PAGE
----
As I read today’s One Year Bible readings from Jeremiah 12–14 and Psalm 72, I noticed that they are remarkably similar. That’s not surprising, for the background of Psalm 72 is probably the conquest of Judah by Babylonia, which took place during the ministry of the prophet Jeremiah.

God had brought the nation of Israel into being and had sustained it for hundreds of years. But the people of Israel had repeatedly turned away from God into idolatry, and God was punishing the nation for generations of sin. (Ironically, God’s agent of punishment in this case was Babylonia, an even more wicked nation.)

Fortunately, this punishment didn’t mean God was finished with the nation of Israel. Rather, it was part of His discipline of His chosen people, to bring them back to Him. And so, we see God’s promise to “bring them home to their land again.” (Jer. 12:15)

The prophet Jeremiah and the psalmist Asaph both cried out to God, questioning His justice, asking how long this period of judgment would last, and begging Him to intervene and save them.

These passages are not particularly enjoyable to read. They’re not full of comfort, but of judgment. But even in the judgment there is hope—God will restore His people, and punish the nations that abused Israel.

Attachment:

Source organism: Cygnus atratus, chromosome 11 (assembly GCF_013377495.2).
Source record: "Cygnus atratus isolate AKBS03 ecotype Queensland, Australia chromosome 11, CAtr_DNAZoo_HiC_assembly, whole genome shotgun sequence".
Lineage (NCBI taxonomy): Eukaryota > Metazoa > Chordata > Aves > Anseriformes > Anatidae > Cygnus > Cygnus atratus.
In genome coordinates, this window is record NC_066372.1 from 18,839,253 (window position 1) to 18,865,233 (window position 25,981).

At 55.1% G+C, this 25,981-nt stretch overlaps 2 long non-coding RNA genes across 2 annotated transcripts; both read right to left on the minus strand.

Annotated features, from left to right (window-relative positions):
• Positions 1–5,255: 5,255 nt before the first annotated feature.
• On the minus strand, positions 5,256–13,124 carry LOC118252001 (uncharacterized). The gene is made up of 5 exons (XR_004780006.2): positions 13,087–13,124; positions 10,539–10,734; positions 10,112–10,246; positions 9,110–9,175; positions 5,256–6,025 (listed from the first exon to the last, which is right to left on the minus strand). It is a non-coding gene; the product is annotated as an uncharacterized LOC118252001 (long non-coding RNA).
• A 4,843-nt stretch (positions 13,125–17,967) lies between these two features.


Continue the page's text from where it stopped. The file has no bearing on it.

And that’s what brings me hope and comfort today. I haven’t experienced the degree of difficulty Israel did (for which I’m thankful!), but these passages are instructive nonetheless. God is at work, even in times of difficulty, to refine my character, and make me more of what He wants—and created—me to be. God is still sovereign, He is still good, and I can trust Him that He will accomplish His purposes in my life—and in our world.

I love what Corrie Ten Boom said: “I have read the end of the book—we win!”

by Darrel Eppler, Chairman of the Elder Board

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